With the global pandemic of COVID-19, many of your providers may have began utilizing telehealth services to accommodate your client care and their mental health well-being. It should be noted that while you all are HIPAA healthcare providers, the technology you decided to use for your remote communications and the way in which they are used may not be compliant with HIPAA regulations.
During COVID-19, a health care provider was allowed to utilize any audio or visual communication technology in connection to the good faith provision of telehealth during a national public health emergency without the Office of Civil Rights (OCR) at the Department of Health and Human Services (HHS) issuing a penalty for noncompliance with HIPAA rules. However, post-COVID-19, it would be wise for the clinicians who decide to move forward in their practice with behavioral telehealth being a permanent fixture of virtual care, to conduct a security risk analysis and to enter into a business associate agreement (BAA) with platforms that are compliant with HIPAA regulations.
Public Facing Platforms Non-Compliant with HIPAA Rules
HIPPA regulations safeguard the people’s privacy, therefore, public facing platforms are non-compliant with HIPAA rules and regulations as they allow wide access to the communication. Therefore, when a clinician is communicating with their client via telehealth they should not use public platforms to provide individualized patient advice.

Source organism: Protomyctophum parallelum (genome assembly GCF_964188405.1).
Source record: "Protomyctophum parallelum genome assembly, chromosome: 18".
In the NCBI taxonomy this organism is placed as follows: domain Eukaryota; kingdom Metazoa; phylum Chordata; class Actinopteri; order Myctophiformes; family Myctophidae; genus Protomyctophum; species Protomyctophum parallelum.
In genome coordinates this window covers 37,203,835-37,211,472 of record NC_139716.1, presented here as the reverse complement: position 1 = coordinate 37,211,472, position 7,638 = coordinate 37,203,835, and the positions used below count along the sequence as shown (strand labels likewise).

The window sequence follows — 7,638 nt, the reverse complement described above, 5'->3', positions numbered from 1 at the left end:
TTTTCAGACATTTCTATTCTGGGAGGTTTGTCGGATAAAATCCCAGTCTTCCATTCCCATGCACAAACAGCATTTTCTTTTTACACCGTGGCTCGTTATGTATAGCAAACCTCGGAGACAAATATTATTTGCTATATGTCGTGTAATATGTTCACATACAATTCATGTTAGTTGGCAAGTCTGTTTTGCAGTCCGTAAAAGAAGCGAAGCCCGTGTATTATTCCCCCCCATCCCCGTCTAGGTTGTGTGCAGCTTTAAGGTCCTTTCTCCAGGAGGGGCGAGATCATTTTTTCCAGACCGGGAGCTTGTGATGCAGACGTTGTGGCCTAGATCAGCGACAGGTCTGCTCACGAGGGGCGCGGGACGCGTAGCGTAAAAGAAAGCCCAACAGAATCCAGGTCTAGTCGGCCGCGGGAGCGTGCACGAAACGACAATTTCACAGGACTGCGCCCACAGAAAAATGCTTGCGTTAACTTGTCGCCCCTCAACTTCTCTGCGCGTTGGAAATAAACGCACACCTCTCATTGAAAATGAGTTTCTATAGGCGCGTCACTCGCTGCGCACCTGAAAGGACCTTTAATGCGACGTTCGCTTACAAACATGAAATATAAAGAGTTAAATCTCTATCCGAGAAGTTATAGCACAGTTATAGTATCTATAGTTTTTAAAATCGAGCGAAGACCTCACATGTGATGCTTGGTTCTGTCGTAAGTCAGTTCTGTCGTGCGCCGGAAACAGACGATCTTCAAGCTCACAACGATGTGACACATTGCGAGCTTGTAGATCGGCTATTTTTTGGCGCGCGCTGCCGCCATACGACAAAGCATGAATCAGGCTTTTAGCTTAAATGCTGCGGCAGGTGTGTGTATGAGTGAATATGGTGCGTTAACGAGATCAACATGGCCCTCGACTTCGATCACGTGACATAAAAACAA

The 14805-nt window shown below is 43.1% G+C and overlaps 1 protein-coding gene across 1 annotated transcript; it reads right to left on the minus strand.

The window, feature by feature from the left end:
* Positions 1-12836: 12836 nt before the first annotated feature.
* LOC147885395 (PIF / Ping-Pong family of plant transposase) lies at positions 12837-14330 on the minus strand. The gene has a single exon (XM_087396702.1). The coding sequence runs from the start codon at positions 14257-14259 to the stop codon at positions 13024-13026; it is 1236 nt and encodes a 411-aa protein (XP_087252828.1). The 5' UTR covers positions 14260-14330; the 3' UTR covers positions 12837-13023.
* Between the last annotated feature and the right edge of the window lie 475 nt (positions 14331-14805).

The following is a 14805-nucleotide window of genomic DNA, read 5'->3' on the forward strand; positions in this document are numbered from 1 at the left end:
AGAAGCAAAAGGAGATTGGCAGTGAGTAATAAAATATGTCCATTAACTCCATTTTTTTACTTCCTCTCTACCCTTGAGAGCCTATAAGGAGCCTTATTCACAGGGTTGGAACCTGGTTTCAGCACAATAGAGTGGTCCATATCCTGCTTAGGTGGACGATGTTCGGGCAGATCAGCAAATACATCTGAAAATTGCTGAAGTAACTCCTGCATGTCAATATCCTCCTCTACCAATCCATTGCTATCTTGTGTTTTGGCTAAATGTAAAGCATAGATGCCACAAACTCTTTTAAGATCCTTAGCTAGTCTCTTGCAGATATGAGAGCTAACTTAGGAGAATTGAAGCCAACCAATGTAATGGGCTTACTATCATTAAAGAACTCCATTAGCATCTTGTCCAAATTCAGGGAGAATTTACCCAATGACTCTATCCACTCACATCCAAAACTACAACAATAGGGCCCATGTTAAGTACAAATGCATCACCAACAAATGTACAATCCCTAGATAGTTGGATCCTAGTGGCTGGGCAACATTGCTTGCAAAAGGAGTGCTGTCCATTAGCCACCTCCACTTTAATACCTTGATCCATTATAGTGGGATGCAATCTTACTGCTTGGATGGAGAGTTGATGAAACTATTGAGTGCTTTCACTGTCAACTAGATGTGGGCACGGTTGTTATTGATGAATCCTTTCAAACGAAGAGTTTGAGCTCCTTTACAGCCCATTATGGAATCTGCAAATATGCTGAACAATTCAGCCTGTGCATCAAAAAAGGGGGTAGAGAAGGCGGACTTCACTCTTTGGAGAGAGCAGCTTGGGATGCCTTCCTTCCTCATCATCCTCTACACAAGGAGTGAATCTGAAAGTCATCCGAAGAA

HIPAA Compliant Platforms for Telehealth
The Department of Health and Human services have identified different communication platforms that state their video-communication products are HIPPA compliant. These streaming solutions have professional grade privacy and security features and are non-public facing communication products. A non-public facing communication platform by default only allows the specific people invited to participate in the communication. These platforms include:
- Skype for Business/Microsoft Teams
- Zoom for Healthcare
- Google G Suite Hangouts Meet
- Cisco Webex Meetings/ Webex Teams
- Amazon Chime
- Spruce Health Care Messenger
- Apple Facetime
The expectations of OCR are that clinicians conduct their telehealth services in a private setting like their office, while their client is in their home. Clinicians should always be in a private setting, and their client should not be in public settings when receiving mental health care. OCR asks for providers to apply reasonable HIPAA safeguards when talking to their clients via telehealth in a setting that is not as private as one’s office; seeking to limit unnecessary disclosure of protected health information (PHI). Some practical precautions are not using the speakerphone when talking with your client, recommending your client move farther away from anyone else in the vicinity, and lowering your tone when speaking with your client regarding sensitive matters. Before beginning your virtual visits with your clients, inform your clients of the potential risks.
If you would like to learn more about the HIPAA Privacy and Security Rules, click here.
HIPAA and Behavioral Health Billing
HIPAA provided the standardization of medical codes (ICD codes for diagnosis and CPT and HCPCS codes for procedures) used by providers and those who bill out medical services. They manage the electronic medical transactions, as claims are submitted electronically. Every claim includes provider information, the client’s information, their health insurance plan, and the specific codes for diagnosis or procedure. Thus, HIPAA impacts every aspect of the medical billing process.
If you would like to learn more about HIPPA and/or medical billing, consider inquiring about staff training where we will come to your facility and teach your staff the skills needed to meet insurance documentation requirements. Reach out to us today.